Rising professionals in business continuity - Elizabeth Mos CBCI

  • 18 Jun 2019

Name: Elizabeth Mos
Current role: Senior Advisor Business Continuity and Emergency Management for Inland Revenue New Zealand
Time in the profession: 8 Months

What led you to pursue a career in business continuity?

In November 2016 Kaikoura suffered a 7.8 earthquake that (twice) resulted in earthquake strengthening in our offices in Wellington, displacing my entire business unit. As luck would have it, we were temporarily repositioned next to the business continuity team.

I’m an EMT (Emergency Medical Technician) and I still volunteer alongside my employment with the Inland Revenue, so I’ve got a reasonable level of emergency management experience so I found myself drawn in by a range of discussions around the earthquakes, site emergency planning and found myself enjoying learning more and more about business continuity.

After many conversations over a three month period, we moved back into our old building and I found that I really missed the team and our discussions, so when a job vacancy came up, I quickly applied. 

What does business continuity mean to you?

Forever planning (preparing, training and facilitating) for the worst and hoping for the best. We empower dynamic teams to be able to make decisions that best mitigate the impacts of business disruption, irrelevant of their role in the organisation. As a government entity, we have legal requirements to provide services and so to do that effectively we must always be thinking two steps ahead and preparing our staff across 44 sites nationwide. 

What aspect of your work do you most enjoy?

I really enjoy facilitating and completing scenario exercises with our business groups, networking and spreading my passion for business continuity into our business.

I really can’t think of any other job that has such a great mix of meeting and working with new people, wargaming, learning more about our services and empowering people to do more than they thought they could.
As an extrovert, I really enjoy the networking aspects of Business Continuity and using these networks to strengthen our organisational resiliency or taking the seemingly endless opportunities to present the importance of business continuity to our business. Our team has a strong social media presence and I’ve found simple but effective ways to use this as a tool to promote awareness and a positive, fun introduction to business continuity.

What opportunities have you taken which has helped further your career? 

Having no business continuity experience when being appointed to this role , I was thankful to be able to complete the CBCI course within 10 weeks of my appointment. Having a good foundation of the business continuity practice really boosted my effectiveness as part of a small team in a large organisation. We have a tightknit group of skilled and passionate practitioners across both the public and private sectors in Wellington and different groups and regular meetings that let us all get to know each other and occasionally to work together. This has been key to learning about applying business continuity in different industries and situations which has really opened my eyes to all the opportunities in the field.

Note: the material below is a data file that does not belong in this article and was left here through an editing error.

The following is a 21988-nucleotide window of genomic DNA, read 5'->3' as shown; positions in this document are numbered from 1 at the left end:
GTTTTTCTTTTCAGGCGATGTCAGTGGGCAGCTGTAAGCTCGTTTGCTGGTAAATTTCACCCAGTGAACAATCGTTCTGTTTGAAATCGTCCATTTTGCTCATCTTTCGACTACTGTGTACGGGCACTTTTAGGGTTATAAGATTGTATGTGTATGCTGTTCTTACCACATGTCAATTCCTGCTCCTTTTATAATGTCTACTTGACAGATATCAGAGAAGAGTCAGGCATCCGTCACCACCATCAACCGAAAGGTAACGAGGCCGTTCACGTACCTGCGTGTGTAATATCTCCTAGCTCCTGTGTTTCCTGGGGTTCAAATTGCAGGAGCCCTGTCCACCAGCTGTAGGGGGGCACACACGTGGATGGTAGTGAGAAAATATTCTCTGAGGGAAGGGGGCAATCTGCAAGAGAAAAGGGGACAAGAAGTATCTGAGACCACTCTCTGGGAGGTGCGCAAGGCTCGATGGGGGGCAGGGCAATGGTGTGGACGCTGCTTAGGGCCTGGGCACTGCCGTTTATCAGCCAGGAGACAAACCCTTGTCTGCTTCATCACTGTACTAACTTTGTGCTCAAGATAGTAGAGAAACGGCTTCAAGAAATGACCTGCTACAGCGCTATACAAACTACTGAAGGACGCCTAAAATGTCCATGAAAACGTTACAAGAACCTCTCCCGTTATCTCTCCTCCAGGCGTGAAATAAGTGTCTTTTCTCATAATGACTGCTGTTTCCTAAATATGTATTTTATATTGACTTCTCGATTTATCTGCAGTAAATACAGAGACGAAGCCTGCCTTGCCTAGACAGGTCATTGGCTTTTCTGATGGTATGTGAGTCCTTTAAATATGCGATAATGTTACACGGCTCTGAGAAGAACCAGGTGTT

What has been your biggest achievement to date?

While I’m new to the field, I’ve been able to raise awareness of and embed continuity practices through the internal social media channels of our organisation. For example, I created an emergency grab-bag competition for Shake-Out week, asking how the grab bag could be best utilised in a zombie apocalypse, with prizes for the most functional and wacky.  Our staff were surprisingly really engaged, and this was ranked as the top social media post for organisation of the month, with the winners post also ranking third. More importantly, this created a forum where our staff raised important, real life scenarios both at work and at home.
This laid the foundation for meeting and working with many of the business units, breaking the ice and streamlining the facilitation of our scenario planning and exercising.

What are your future aspirations?

I’m excited to be working with excellent people who are helping me grow my practitioner experience and am looking forward to completing my AMBCI in August. I would also love to submit a paper for the Australasia BCI summit in the future. New Zealand has a lot of real-life examples of the importance of business continuity, so I’m looking forward to finding and creating ways to expand our practise as widely as possible. The community has a real sense of belonging and the conversations are interesting and really engaging. 

What advice would you give to those thinking about joining the industry?

Get into it, incorporate it into your business and live and breathe it. I had no idea what business continuity was prior to being impacted by that earthquake, it’s incredibly rewarding being in an industry where you can have a positive impact in people’s lives, directly and indirectly helping real people, businesses and organisations.